When pressed as to the accuracy of the amounts reflected in the various accounts and whether or not everything owned or owed by the business is contained within the balance sheet, the response is less than enthusiastic. What most business owners do NOT realize is that the balance sheet is the foundation for the income and cash flow statements. The income statement is a cumulative record of revenues and expenses for a period of time, the results of which is reported in a single line in the Equity section of the balance sheet. One can take balance sheets for two different periods and build a statement of cash flows. In my estimation the balance sheet is the most important of the statements, yet it is usually the most neglected. Because of constraints in the length of the article, I will limit my discussion to the balance sheet.
So, what does a business owner need to do to the make the balance sheet something in which they can have confidence and more importantly be a useful tool for managing their business? Without giving the reader a drink with a firehose, I will provide a few high level suggestions for making the balance sheet a statement for which the owner can be proud.
Balance Sheet: There are five main, and important, sections to the balance sheet. The balance sheet is in balance when the total dollar amount of Assets reported is equal to the total of the Liabilities plus the Equity amounts that are reported.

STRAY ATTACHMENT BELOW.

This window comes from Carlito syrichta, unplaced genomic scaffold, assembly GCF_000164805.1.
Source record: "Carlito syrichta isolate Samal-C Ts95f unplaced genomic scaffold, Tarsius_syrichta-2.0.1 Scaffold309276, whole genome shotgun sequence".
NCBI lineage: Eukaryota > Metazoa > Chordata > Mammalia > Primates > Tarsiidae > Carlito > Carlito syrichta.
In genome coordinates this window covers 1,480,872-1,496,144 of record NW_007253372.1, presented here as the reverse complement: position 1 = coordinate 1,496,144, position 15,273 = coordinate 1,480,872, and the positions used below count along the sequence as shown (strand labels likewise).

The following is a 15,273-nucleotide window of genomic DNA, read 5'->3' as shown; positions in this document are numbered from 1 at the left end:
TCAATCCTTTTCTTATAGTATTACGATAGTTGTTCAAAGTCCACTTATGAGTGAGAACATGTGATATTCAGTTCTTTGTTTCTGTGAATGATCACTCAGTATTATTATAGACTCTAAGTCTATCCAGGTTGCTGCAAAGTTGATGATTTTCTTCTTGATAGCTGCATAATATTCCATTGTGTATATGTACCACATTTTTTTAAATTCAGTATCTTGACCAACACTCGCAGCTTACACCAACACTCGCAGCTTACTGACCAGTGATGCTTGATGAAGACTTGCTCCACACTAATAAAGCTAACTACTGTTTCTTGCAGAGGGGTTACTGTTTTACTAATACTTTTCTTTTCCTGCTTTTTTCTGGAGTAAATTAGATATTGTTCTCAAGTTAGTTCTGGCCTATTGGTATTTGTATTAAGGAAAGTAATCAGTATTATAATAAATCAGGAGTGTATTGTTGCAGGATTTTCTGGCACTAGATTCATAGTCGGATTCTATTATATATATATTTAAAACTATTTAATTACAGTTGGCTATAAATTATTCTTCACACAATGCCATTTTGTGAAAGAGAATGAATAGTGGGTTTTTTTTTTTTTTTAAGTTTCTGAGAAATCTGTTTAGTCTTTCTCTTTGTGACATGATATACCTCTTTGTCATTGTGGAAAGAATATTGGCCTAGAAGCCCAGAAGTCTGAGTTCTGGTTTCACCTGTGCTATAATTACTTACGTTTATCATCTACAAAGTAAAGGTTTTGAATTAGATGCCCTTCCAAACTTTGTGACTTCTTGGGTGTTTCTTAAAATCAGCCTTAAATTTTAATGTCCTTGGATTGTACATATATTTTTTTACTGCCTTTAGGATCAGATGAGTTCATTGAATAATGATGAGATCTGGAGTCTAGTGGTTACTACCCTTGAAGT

The Asset part of the balance sheet reflects what the business OWNS and is divided into two main sections - Current Assets and Fixed (or long term) Assets. What the business OWES is the....
Posted by: Rick Perrin in Testimonials
Two years ago our organization had a 60% growth in revenues. Rick helped us manage this sizable financial transition through customizing our budgeting and reporting platforms. His expertise helped us to streamline our financial management procedures and allow us to focus on what we do best: providing a continuum of services to adults who care for Wisconsin's youngest children.
Posted by: Dan Makuch in Testimonials
Dan has been my chief financial advisor over the last 10 years. We met playing senior hockey in Pittsburgh and developed a quick friendship. Dan was working full-time as CFO for an international steel manufacturer, traveling a ton but he also found the time to help me start my business. Without his help and intuition, I would not have been able to get my restaurant concept off the ground. We developed a business plan, profit models, cash flow forecasts- things I never considered. I now have a very successful restaurant serving authentic Mexican food. I have plans for expansion into other venues and know I can count on Dan to guide me through this next phase of my business model.
Angus Peterkin, Owner
AZUL Bar Y Cantina